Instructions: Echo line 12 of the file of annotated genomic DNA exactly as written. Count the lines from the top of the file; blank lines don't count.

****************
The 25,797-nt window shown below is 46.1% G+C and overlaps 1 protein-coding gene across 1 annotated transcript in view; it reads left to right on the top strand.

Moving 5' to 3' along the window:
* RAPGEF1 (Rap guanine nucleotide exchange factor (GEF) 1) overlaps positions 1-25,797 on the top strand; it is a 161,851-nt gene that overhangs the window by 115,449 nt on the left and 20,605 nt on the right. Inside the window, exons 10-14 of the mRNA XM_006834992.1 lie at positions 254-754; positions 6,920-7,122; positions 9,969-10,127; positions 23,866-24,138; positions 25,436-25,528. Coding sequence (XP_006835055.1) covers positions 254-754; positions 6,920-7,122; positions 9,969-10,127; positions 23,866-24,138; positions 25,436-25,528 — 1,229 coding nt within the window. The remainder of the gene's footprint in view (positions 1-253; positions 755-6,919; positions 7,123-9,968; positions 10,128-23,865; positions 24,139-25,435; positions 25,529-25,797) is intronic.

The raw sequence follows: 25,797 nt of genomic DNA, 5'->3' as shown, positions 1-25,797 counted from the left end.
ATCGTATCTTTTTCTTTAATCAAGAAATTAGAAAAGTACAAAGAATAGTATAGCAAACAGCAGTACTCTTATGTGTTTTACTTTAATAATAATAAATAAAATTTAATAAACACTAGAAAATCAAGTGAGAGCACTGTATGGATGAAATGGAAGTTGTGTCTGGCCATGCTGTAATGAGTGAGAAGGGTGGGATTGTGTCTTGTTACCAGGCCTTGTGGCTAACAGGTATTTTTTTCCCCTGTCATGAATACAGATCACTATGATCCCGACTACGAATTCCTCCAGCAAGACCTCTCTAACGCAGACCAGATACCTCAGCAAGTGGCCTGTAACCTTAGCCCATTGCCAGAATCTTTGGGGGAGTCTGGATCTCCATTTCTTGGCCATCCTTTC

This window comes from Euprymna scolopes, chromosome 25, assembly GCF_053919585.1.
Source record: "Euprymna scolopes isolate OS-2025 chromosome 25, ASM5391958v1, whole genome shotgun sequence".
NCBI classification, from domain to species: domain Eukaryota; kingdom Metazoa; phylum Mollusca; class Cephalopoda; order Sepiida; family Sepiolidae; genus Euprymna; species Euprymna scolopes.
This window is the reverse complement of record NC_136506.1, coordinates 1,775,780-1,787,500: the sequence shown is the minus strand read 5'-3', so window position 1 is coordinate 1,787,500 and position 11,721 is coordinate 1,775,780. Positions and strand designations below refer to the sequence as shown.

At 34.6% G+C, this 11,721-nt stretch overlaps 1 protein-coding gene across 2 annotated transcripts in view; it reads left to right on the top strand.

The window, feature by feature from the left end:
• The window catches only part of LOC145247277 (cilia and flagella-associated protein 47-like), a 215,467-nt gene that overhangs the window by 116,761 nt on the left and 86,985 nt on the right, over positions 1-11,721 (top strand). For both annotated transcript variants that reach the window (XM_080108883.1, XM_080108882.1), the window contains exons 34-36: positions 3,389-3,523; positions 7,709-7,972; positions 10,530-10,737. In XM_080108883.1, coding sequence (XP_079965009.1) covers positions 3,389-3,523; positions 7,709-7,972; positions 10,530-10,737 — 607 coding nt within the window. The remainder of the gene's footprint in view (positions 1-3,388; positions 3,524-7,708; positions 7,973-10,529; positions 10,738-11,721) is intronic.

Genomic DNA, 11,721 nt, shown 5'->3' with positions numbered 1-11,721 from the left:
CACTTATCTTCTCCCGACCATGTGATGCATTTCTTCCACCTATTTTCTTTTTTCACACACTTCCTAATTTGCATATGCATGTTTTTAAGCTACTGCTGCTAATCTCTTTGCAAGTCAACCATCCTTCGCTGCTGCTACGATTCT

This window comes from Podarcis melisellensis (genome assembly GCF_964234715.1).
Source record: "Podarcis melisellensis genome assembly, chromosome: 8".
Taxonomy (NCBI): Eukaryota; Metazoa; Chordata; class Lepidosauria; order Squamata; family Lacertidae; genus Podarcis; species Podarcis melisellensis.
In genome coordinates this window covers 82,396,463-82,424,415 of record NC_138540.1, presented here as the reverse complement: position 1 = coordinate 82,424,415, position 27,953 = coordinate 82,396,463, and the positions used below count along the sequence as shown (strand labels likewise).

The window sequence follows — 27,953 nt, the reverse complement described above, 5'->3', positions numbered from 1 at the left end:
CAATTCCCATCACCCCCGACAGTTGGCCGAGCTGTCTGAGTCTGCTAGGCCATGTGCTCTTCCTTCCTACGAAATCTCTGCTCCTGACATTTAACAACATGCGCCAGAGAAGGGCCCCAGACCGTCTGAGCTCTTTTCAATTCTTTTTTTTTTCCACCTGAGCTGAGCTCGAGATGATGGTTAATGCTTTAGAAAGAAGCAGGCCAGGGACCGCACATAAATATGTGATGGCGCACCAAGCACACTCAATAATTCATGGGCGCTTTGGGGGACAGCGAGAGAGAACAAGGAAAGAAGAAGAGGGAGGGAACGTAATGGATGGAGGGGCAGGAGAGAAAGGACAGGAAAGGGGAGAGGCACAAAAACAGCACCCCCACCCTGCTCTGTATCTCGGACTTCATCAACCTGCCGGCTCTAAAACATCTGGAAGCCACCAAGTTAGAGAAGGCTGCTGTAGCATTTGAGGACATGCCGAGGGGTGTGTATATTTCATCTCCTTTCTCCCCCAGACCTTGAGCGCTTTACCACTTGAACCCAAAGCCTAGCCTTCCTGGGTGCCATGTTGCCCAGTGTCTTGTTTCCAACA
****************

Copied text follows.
• The window catches only part of LOC145247277 (cilia and flagella-associated protein 47-like), a 215,467-nt gene that overhangs the window by 116,761 nt on the left and 86,985 nt on the right, over positions 1-11,721 (top strand). For both annotated transcript variants that reach the window (XM_080108883.1, XM_080108882.1), the window contains exons 34-36: positions 3,389-3,523; positions 7,709-7,972; positions 10,530-10,737. In XM_080108883.1, coding sequence (XP_079965009.1) covers positions 3,389-3,523; positions 7,709-7,972; positions 10,530-10,737 — 607 coding nt within the window. The remainder of the gene's footprint in view (positions 1-3,388; positions 3,524-7,708; positions 7,973-10,529; positions 10,738-11,721) is intronic.